Moderate research
presentation of
research
strategy/design.
Moderately clear and
detailed presentation
of research
philosophy.
Competent rationale
for research

Limited research
presentation of
research
strategy/design.
Limited presentation
of research
philosophy.

Very limited research


presentation of
research
strategy/design.
Very limited
presentation of
research philosophy.

Limited rationale for


research approach

Little rationale
presented for

Hypotheses
formulation
(applicable for
quantitative
research only)
METHODOLOGY

Distinction
70% and above
Clear subject based
focus.
Excellent and
convincing rationale.

Research
strategy/design
Research
philosophy
Research approach

Clearly presented
rationale for research

Lack of evaluation of
literature.

Fail
0 29%
Inadequate subject
focus.
Inadequate rationale.
Incoherently
formulated aim of the
study.
Incoherently
formulated research
objectives.
Incoherently
formulated research
questions.
Over reliance on very
restricted range of
sources.
No evaluation of
literature.
Not related directly to
research question.
Very little evidence of
independent research
for sources.
No reference to
subject related
conceptual
framework.
Incoherently
formulated
hypotheses with
incoherent link to the
conceptual
framework.
Absence research
strategy/design.
Absence research
philosophy.
Inappropriate or nonexistent rationale

Distinction
70% and above
adopted and the data
collection methods
used.

Good pass
60-69%
approach adopted
and the data
collection methods
used.

Satisfactory pass
50-59%
approach adopted
and the data
collection methods
used.

Bare Pass
40-49%
adopted and data
collection methods
used.

Refer
30-39%
research approach
adopted and the data
collection method
used.

Research methods

Very clear
appreciation of
relevant
methodological
issues and
justification for the
methods adopted.

Competent
presentation of with
key methodological
issues and
satisfactory
justification for the
methods adopted.

Limited awareness of
methodological
issues and basic
justification for the
methods adopted.

Limited awareness of
methodological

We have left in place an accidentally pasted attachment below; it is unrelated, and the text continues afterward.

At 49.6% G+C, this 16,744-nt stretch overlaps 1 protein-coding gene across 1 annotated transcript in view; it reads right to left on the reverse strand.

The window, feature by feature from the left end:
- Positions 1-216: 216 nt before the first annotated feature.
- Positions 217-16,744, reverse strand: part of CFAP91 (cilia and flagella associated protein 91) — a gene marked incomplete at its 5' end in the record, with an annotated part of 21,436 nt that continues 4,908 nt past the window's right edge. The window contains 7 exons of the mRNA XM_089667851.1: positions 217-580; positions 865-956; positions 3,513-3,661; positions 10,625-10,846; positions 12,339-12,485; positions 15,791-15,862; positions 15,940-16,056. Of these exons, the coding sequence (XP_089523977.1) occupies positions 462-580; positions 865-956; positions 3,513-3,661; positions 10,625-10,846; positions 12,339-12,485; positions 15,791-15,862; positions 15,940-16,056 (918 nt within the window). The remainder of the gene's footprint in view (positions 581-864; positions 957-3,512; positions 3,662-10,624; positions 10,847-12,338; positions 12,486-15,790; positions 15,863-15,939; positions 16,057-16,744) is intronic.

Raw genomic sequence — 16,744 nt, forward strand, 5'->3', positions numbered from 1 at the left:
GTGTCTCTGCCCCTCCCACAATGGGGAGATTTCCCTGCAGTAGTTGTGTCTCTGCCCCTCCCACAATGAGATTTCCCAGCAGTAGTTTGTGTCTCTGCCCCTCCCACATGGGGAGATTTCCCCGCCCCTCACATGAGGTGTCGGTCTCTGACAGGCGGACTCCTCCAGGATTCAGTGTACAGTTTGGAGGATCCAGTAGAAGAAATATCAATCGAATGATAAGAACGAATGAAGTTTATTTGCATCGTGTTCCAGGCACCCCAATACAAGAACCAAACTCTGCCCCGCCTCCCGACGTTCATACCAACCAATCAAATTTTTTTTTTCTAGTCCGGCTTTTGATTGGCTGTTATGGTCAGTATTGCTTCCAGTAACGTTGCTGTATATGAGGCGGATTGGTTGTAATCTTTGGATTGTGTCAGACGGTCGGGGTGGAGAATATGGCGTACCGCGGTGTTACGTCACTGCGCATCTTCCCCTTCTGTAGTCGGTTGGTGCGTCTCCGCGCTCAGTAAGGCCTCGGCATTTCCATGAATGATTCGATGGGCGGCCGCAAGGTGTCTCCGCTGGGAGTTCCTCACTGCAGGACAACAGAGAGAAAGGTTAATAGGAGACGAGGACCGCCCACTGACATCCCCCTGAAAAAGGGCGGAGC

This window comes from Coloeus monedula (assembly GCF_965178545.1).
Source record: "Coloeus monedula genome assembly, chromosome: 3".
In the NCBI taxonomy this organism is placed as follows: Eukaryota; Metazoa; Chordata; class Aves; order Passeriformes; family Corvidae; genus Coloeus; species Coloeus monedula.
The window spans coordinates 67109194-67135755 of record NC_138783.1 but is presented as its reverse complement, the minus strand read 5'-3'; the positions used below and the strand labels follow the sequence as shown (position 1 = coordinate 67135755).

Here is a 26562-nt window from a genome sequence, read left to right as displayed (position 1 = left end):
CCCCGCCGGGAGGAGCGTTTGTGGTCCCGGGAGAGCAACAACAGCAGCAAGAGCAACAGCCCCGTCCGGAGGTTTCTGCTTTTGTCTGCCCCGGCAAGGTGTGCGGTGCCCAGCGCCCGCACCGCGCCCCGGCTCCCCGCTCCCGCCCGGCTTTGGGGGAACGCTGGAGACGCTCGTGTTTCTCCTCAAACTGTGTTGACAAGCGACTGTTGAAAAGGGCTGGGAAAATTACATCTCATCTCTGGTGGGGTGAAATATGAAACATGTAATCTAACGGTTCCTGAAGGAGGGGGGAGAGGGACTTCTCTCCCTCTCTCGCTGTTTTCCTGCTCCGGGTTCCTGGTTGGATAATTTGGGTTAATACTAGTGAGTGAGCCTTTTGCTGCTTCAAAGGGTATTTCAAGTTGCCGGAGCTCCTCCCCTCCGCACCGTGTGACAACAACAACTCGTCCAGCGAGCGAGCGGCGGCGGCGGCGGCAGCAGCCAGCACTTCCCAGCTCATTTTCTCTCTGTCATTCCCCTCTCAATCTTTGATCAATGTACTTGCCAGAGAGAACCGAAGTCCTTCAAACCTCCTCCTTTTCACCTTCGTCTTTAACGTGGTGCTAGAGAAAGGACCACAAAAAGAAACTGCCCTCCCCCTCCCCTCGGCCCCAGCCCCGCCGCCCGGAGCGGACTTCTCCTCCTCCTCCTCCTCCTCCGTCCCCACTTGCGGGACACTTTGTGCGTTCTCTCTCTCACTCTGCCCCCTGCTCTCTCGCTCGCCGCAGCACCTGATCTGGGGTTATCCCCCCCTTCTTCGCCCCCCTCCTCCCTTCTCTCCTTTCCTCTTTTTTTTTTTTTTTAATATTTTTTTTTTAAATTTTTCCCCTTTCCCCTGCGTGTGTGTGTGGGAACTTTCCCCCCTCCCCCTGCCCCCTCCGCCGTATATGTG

issues and little
justification for the
methods adopted.

Sample

Very clear and


detailed presentation
of sample size and
characteristics.
Extremely systematic
and appropriate data
collection.

Very good
appreciation of
relevant
methodological
issues and clear
presentation of the
justification for the
methods adopted.
Clear and detailed
presentation of
sample size and
characteristics.
Very competent and
appropriate data
collection.

Moderately clear and


detailed presentation
of sample size and
characteristics.
Competent data
collection.

Limited presentation
of sample size and
characteristics..

Absence of sample
size and
characteristics.

Clear evidence of
high level (e.g.
inferential statistics).
of analysis using
appropriate
techniques.
Clear evidence of
high level
presentation of
ethical
considerations.

Evidence of
satisfactory but more
limited analysis (e.g.
restricted to use of
descriptive methods
of analysis).
Evidence of
satisfactory
presentation of
ethical
considerations.

Appropriate but
limited analysis which
relies on basic use of
analytical techniques.

Very limited
presentation of
sample size and
characteristics.
Weak data collection
but sufficient
information gathered
to allow for reworking
of data.
Evidence of analysis
but which is limited
and/or logically
flawed.

Limited presentation
of ethical
considerations

Very limited
presentation of
ethical considerations

No evidence ethical